Kikuchi Valley in Kumamoto Prefecture has been closed for the past 2 years after the Kumamto earthquake struck the region. But city officials, deeming it was now safe, reopened the valley earlier this year. One very early morning in July, before the sun rose, a group of photographers parked their cars along route 45 and headed off on foot guided only by the moonlight. About 20 minutes later they arrived at the perfect spot along the river where they set up camera and awaited dawn.
History, structure and materials are on raw display at Voice of Coffee in Kobe. The specialty coffee shop opened last year in the Chuo-ku district of Kobe and is located in a space formerly occupied by a barber shop. The architect Yusuke Seki was tasked with stripping down the space and exposing what is essential, much like what the the coffee shop aims to do with their regionally-sourced beans.
Summer is winding down. The cicadas are fetching up new breath for one, final onslaught, humidity is (hopefully) on its last leg and back-to-school commercials are invading the airwaves. But you can still enjoy the great outdoors while simultaneously visiting one of the largest open air museums in the world. The Echigo-Tsumari Art Field festival kicked off at the end of July and runs until September 17, which means you still have 5 weekends to immerse yourself in one of the largest art festivals in the world, in one of the most unlikely places in the world. Known for their heavy snowfall in winter, the Echigo-Tsumari region is located in mountainous Niigata – easily accessible from Tokyo in a little over an hour by train.
I could bet money that my dad would crack that pun every time somen was being served up for dinner on a hot summer night. Sōmen (素麺 in Japanese) are ultra-thin noodles made from wheat flour and served cold with a dipping sauce. The noodles are typically white in color except for one location in all of Japan. Ehime prefecture has a local specialty called go-shoku-somen (literally, 5-flavored somen): a set of 5 different-colored packs of somen that derive their colors from natural additives. Now, a local company has created 2 additional colors and have designed a package that makes them look like a set of crayons.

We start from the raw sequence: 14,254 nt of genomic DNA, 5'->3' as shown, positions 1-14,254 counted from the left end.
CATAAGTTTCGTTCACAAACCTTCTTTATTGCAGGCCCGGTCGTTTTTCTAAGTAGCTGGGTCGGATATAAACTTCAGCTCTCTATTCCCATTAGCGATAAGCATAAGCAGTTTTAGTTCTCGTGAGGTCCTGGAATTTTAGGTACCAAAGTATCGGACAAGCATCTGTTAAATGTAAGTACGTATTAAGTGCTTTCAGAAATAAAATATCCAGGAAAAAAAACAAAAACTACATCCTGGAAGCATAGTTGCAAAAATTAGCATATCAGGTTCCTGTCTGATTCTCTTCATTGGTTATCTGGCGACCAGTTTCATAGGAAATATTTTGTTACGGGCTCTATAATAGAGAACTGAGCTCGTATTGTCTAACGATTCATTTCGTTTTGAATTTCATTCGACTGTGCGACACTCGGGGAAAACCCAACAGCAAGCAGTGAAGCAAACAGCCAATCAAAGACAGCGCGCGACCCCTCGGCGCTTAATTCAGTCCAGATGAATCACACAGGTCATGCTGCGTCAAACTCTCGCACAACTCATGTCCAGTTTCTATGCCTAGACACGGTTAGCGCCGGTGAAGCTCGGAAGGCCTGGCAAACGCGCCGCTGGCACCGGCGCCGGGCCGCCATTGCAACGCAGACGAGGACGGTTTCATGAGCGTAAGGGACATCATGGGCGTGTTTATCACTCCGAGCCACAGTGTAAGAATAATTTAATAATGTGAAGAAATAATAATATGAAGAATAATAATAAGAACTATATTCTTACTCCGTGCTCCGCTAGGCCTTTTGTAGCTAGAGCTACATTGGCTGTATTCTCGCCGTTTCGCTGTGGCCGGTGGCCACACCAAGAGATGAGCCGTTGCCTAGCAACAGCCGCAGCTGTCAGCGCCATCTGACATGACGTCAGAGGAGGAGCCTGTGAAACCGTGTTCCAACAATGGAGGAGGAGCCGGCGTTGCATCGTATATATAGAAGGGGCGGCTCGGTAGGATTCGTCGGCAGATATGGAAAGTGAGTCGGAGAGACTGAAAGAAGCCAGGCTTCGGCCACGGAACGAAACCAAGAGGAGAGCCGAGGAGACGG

Rumors began swirling earlier this month that Apple was going to be moving in to Kyoto, Japan’s ancient capital. At first it was job postings. Then came a building facade with a roundish logo hidden behind a canvas. It could only be one thing: an apple. The company confirmed those rumors today with an official opening date of August 25, 2018. We’ve got a sneak peek of the branding behind Apple’s new Kyoto store, and the inspiration they saw in Kyoto’s tradition of creativity.
Shigaraki-yaki is a type of Japanese pottery made in the eponymous region. If you’ve seen ceramic tanukis (Japanese raccoon dogs) outside restaurants or other establishments there’s a good chance they are made from Shigaraki-yaki. But forget tanukis for a moment because now an adorable set of miniature Totoro figurines from the magical film My Neighbor Totoro are being hand-produced by Shigaraki-yaki artisans.
Japanese designer Taku Omura runs an intriguing side project he calls trial and error. Inspired by their shapes and forms, Omura transforms company logos we see every day, into usable items by imagining them in 3D. He then uses a 3D-printer to create miniature prototypes and before you know it, Adobe’s logo is a clothes hanger and the Playstation logo is a bookend.
the Street Debater can be customized with different question to stimulate dialogue
The Street Debater is simple tool that acts like a balance scale. Attached to the two trays on each side are small chalkboards with the words Yes and No. They serve as the answer to a debatable question that invites passersby to engage with their thought and also their wallets. As coins accumulate, the scale shifts to one side or the other. It’s what Japanese designer Tomo Kihara calls a “playful intervention,” an attempt to break the invisible rules of what we consider normal.
**Editor’s note: Your correspondent’s trip to the Hiroshima region was disrupted by heavy rains that later caused widespread flooding, loss of life, and extensive property damage all over Western Japan. Relief efforts are ongoing, so please consider donating to one of the verified aid groups listed at the bottom of this post.**
There’s no doubt that President Obama’s trip to Hiroshima in 2015 put the city on the map in a big way for American tourists. Whereas the bulk of Western tourists to the region previously came from Europe and Australia, local promoters now report an uptick in interest from US-based travel agencies. The city’s destination-worthiness stems largely from its status as primary witness to the dawn of the atomic age, and the city’s monuments to the first-ever use of a nuclear weapon on a civilian population—The Peace Memorial Park, Museum, and A-bomb Dome—are certainly worth taking in at least once. But there’s no need to stop there, for the surrounding area offers much else of interest to the adventurous traveler.
photos by Masashi Mizowaki and Takaharu Yagi courtesy The Asahi
Spending the night in jail is usually not a good thing. Unless of course you’re staying in Japan’s Nara Prison, a historic red-brick structure built in 1908 with western archways and onion domes that lend an air of castle more than incarceration. The prison shut down last year but is being preserved for its architectural and historic significance. The renovated structure will reopen in 2020 as a hotel.